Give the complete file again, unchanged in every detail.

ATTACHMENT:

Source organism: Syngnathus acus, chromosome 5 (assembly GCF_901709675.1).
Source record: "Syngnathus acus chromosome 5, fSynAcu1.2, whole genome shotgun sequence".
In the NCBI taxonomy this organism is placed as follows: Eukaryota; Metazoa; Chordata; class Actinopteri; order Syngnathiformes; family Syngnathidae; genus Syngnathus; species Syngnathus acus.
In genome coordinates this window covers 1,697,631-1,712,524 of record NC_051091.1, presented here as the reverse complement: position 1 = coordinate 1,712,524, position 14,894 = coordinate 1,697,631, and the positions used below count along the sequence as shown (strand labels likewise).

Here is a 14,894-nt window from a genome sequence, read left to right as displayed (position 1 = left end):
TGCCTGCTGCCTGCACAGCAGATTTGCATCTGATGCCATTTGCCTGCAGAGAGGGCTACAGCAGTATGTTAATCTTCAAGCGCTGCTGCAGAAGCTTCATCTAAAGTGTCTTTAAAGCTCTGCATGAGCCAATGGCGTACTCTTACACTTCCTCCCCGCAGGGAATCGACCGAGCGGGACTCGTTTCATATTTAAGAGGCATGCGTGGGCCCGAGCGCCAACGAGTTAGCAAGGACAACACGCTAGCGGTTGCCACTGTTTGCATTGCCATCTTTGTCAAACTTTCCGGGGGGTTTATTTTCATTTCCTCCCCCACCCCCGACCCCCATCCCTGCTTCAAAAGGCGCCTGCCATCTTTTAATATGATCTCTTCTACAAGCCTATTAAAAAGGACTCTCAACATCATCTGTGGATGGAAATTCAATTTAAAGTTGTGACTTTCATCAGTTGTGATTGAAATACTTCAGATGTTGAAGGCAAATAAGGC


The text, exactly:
Source organism: Syngnathus acus, chromosome 5 (assembly GCF_901709675.1).
Source record: "Syngnathus acus chromosome 5, fSynAcu1.2, whole genome shotgun sequence".
In the NCBI taxonomy this organism is placed as follows: Eukaryota; Metazoa; Chordata; class Actinopteri; order Syngnathiformes; family Syngnathidae; genus Syngnathus; species Syngnathus acus.
In genome coordinates this window covers 1,697,631-1,712,524 of record NC_051091.1, presented here as the reverse complement: position 1 = coordinate 1,712,524, position 14,894 = coordinate 1,697,631, and the positions used below count along the sequence as shown (strand labels likewise).

Here is a 14,894-nt window from a genome sequence, read left to right as displayed (position 1 = left end):
TGCCTGCTGCCTGCACAGCAGATTTGCATCTGATGCCATTTGCCTGCAGAGAGGGCTACAGCAGTATGTTAATCTTCAAGCGCTGCTGCAGAAGCTTCATCTAAAGTGTCTTTAAAGCTCTGCATGAGCCAATGGCGTACTCTTACACTTCCTCCCCGCAGGGAATCGACCGAGCGGGACTCGTTTCATATTTAAGAGGCATGCGTGGGCCCGAGCGCCAACGAGTTAGCAAGGACAACACGCTAGCGGTTGCCACTGTTTGCATTGCCATCTTTGTCAAACTTTCCGGGGGGTTTATTTTCATTTCCTCCCCCACCCCCGACCCCCATCCCTGCTTCAAAAGGCGCCTGCCATCTTTTAATATGATCTCTTCTACAAGCCTATTAAAAAGGACTCTCAACATCATCTGTGGATGGAAATTCAATTTAAAGTTGTGACTTTCATCAGTTGTGATTGAAATACTTCAGATGTTGAAGGCAAATAAGGC